Are mothers receiving support from others during labor?

In our blog post, “Why Avoiding a Primary Cesarean Matters,” we discussed a report from the American Congress of Obstetricians and Gynecologists (ACOG) titled, “Safe Prevention of the Primary Cesarean Delivery.“ In the report ACOG suggested that increasing women’s access to nonmedical interventions while in labor, including continuous support, could help address the overuse of cesareans. Here we will examine the national survey, Listening to Mothers III, to see if women feel they are receiving this support.

For the most part, the answer is yes; 99% of women reported that they received some type of supportive care during labor. Supportive care may include providing physical comfort measures, emotional support, and addressing the woman’s needs, concerns, and questions. Women reported that this care came mostly from a husband or partner (77%) or the nursing staff (46%). Other reported sources of supportive care were another family member or friend (37%), a doctor (31%), a midwife (10%), a doula (6%), or some other person (3%).

It was not specified if these reported sources of supportive care provided continuous support during labor. The use of birth doulas, trained labor assistants who provide continuous supportive care, is growing in popularity in the United States. In the report mentioned above, ACOG states, “Published data indicate that one of the most effective tools to improve labor and delivery outcomes is the continuous presence of support personnel, such as a doula.” According to LtM III, only 6% of mothers received supportive care from a birth doula in 2012, however 75% of mothers who did not receive care from a doula had heard about doulas. Of these mothers who did not use a doula, 59% had a clear understanding of a doula’s role and 27% indicated that they would have liked to have had doula care. tutu app pokemon go ios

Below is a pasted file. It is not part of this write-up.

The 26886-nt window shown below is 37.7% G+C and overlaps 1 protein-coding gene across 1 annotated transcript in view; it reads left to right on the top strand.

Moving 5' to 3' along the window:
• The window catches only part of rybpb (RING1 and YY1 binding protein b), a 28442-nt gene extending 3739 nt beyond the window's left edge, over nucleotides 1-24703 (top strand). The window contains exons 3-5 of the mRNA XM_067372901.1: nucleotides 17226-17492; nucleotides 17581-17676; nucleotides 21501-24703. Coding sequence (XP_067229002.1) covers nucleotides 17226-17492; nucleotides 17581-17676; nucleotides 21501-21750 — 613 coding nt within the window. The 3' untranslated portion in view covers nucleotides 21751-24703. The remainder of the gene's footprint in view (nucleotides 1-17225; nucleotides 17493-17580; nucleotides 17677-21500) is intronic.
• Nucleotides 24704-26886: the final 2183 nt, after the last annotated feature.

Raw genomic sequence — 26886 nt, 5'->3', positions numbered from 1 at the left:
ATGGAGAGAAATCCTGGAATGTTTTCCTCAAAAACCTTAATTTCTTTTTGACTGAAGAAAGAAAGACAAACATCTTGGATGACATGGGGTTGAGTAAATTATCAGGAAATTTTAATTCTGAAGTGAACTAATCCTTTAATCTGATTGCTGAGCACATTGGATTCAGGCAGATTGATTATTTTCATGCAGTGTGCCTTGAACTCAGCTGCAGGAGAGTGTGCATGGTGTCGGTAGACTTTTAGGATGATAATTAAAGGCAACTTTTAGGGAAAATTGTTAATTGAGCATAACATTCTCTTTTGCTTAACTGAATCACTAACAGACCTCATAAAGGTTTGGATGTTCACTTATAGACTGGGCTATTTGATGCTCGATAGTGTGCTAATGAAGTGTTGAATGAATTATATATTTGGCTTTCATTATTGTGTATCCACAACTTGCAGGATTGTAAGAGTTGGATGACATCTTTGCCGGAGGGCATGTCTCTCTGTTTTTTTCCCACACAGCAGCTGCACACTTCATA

Check out our news section in which we highlight a recent Huffington Post article that summarizes a study which analyzed data obtained from the Listening to Mothers III survey about the use, understanding, and desire to hire doulas and the associated outcomes of doula care. This study found that, “[doulas] substantially lower women’s odds of having a cesarean section that isn’t medically necessary.”

Stay tuned for our next blog post, which will explore the role of doulas in more depth.